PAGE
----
Diabetes Management: ABCs of A1Cs
The A1C test is one of the most valuable tools your primary-care physician can use to manage your diabetes. It can identify prediabetes; it can be used to diagnose diabetes, and it monitors how well your diabetes treatment is working.
“Especially coming out of COVID, many people have been sedentary and not eating as well, many have gained some weight during the Pandemic. These all affect your A1C,” admits Millennium Physician Group Internal Medicine Physician Santosh Kamath, M.D.
The results of this simple blood test provide an accurate picture of your average blood sugar level over the past three months. Patients often ask why their daily monitoring is not enough for their physician to gauge how their diabetes treatment plan is working. “Monitoring measures your blood glucose at a moment in time,” explains Dr. Kamath. “A1C represents an average of your glucose levels 24 hours a day, including times when you’re less likely to check your blood sugar.”
According to the American Diabetes Association, A1C test results are reported as a percentage:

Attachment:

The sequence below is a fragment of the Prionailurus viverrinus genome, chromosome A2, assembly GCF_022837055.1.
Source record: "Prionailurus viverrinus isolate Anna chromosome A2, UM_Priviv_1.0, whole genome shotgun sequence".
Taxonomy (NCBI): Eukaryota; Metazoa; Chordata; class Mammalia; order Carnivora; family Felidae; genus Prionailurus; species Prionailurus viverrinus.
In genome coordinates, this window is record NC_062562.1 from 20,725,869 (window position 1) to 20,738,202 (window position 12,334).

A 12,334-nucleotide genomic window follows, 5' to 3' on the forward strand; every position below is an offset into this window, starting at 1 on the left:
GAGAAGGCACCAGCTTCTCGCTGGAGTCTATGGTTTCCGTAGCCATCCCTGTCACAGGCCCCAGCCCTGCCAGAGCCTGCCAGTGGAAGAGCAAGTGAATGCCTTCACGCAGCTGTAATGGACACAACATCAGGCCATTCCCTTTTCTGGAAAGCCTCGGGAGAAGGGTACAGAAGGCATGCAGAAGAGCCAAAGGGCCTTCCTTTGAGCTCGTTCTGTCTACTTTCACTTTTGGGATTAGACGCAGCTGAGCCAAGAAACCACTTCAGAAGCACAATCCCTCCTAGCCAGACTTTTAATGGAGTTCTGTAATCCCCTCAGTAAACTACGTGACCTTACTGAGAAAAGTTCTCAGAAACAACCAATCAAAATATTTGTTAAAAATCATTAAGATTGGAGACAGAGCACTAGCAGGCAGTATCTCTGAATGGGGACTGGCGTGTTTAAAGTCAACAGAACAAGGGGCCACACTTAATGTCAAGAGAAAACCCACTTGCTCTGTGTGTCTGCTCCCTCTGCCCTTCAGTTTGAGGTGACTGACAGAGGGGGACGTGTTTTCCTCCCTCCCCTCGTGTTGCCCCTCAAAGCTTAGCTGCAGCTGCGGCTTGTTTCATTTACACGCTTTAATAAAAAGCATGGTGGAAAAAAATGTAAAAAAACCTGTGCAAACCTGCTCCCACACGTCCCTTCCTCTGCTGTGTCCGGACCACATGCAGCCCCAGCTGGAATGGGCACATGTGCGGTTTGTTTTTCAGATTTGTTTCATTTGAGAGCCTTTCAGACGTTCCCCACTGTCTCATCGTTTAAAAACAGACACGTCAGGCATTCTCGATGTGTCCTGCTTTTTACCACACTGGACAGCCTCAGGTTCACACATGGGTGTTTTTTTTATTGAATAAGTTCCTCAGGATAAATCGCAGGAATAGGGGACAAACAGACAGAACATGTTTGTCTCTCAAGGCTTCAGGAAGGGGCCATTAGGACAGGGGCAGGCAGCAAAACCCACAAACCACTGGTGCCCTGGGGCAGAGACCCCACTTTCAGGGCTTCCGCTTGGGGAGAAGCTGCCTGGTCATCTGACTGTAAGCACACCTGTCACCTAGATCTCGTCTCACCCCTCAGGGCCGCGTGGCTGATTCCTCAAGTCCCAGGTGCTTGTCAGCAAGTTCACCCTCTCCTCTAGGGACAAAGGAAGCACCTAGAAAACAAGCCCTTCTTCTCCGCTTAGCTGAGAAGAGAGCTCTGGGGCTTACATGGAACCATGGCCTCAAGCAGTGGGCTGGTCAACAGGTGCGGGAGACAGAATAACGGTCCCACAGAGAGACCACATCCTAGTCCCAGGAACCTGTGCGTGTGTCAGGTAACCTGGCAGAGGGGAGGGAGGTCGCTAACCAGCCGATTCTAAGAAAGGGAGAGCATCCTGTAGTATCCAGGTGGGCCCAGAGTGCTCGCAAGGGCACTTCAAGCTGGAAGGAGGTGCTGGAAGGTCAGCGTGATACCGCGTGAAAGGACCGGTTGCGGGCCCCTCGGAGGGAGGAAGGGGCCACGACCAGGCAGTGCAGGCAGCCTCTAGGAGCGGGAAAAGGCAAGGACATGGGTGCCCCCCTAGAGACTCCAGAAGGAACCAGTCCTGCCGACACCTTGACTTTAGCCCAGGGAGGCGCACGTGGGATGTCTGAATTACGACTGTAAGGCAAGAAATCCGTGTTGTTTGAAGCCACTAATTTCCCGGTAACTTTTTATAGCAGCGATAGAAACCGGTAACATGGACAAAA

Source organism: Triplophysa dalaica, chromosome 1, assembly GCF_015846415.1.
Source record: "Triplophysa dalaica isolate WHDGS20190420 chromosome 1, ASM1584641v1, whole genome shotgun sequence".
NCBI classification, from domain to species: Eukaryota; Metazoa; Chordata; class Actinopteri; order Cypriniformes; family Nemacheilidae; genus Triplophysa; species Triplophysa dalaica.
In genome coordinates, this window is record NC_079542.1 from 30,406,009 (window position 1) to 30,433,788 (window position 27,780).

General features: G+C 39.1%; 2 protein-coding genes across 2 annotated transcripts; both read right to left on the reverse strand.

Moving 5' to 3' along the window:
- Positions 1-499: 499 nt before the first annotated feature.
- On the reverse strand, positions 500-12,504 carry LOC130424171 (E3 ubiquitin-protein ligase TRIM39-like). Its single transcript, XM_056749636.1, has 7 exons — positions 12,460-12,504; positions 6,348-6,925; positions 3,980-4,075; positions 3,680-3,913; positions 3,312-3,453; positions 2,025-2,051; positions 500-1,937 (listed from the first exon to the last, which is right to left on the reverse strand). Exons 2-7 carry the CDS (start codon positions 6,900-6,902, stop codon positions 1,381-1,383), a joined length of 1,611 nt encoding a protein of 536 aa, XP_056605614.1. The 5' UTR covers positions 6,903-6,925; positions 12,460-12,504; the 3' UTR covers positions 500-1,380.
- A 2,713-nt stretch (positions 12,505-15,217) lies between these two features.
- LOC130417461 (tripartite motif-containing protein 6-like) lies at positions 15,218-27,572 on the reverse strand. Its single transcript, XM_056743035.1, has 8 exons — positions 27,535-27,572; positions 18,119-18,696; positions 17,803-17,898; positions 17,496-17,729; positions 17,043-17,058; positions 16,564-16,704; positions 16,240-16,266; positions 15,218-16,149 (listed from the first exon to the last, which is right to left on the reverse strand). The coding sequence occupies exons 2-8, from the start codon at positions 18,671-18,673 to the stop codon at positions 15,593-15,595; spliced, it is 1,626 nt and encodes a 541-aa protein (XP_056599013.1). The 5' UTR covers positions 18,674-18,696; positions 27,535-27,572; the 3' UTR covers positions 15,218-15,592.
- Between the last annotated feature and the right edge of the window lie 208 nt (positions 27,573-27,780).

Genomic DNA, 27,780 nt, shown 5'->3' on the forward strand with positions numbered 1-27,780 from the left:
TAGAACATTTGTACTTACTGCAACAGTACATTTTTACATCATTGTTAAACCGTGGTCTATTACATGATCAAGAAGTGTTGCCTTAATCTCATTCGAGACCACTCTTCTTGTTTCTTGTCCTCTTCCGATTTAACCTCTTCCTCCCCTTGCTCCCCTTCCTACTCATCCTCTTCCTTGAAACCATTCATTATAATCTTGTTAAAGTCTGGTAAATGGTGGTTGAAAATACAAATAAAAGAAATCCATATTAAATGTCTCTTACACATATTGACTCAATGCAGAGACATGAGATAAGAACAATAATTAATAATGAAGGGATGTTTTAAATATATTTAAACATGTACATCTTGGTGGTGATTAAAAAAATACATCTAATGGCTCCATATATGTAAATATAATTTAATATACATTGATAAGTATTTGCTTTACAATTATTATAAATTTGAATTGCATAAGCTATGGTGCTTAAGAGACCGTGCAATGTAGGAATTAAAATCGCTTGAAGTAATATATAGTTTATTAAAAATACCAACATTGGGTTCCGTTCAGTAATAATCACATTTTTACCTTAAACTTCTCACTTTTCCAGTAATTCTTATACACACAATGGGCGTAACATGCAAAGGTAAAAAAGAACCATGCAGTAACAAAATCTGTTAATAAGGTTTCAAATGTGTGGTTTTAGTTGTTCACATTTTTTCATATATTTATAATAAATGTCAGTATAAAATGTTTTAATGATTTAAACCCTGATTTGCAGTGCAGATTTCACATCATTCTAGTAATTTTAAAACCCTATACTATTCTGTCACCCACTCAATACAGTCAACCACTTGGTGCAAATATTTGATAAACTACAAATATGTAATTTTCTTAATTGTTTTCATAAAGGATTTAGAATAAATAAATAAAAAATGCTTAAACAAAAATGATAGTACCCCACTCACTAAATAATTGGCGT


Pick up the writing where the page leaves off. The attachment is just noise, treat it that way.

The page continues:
- Prediabetes is 5.7 to 6.5 percent
- Above 6.5 percent is considered diabetes
- Above 9 percent is the threshold to initiate insulin
The higher your A1C levels, the greater your risk of developing diabetes complications. “A1C target levels can vary by each person’s age and other factors, and your target may be different from someone else’s,” says Dr. Kamath. If your treatment is on track, you’ll typically have the A1C test at least twice a year. However, if you’re not meeting your goals or you change treatments, you may need to get it more often.
“So many factors can affect your A1C levels, it’s so much more than just diet and exercise, stress can even be a factor,” says Dr. Kamath. “That’s why it’s so very important for you to get to know your primary-care physician, so those intricacies are understood, and we can adjust your diabetes management plan.”
A1C goals often change over time, it all depends on the person and their circumstances. “There’s no question it is critical. An increase in A1C from say seven to nine will lead to a change in management, and the whole idea is to prevent the complications that arise from diabetes.”
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